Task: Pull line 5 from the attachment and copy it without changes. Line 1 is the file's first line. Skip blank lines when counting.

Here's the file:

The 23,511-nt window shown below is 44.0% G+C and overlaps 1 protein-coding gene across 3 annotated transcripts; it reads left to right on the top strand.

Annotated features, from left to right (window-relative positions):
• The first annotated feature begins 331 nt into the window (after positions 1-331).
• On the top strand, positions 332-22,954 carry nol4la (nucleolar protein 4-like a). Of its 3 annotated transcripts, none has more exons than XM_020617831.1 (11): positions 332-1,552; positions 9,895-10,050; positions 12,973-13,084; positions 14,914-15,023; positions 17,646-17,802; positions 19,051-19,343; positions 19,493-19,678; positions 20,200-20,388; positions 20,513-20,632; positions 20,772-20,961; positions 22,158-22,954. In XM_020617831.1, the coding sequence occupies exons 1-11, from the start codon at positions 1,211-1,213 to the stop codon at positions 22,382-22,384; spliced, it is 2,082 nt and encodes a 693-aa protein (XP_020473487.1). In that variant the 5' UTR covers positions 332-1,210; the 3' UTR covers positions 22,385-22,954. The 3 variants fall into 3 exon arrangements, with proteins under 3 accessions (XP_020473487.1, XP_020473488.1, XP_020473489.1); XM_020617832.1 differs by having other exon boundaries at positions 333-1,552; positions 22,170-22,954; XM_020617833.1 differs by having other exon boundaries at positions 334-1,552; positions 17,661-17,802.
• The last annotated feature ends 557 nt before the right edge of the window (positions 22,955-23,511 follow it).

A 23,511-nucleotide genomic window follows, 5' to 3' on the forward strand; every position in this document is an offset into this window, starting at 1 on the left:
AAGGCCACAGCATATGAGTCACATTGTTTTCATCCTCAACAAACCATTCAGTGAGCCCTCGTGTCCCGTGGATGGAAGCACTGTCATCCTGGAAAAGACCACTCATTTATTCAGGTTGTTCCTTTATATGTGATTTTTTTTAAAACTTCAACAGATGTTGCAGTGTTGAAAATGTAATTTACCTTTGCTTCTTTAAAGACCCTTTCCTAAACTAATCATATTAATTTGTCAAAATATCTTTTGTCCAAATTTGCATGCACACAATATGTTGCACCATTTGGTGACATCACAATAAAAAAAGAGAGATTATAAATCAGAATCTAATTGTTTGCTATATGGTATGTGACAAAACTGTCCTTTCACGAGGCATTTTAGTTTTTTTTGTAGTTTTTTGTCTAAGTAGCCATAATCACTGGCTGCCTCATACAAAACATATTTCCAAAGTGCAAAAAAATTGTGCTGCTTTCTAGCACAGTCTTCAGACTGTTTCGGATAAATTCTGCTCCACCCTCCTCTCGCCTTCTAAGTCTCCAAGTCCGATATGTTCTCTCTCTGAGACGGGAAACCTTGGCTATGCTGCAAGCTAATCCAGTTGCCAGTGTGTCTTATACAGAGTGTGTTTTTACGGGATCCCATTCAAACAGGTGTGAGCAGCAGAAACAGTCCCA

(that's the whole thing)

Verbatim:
• The last annotated feature ends 557 nt before the right edge of the window (positions 22,955-23,511 follow it).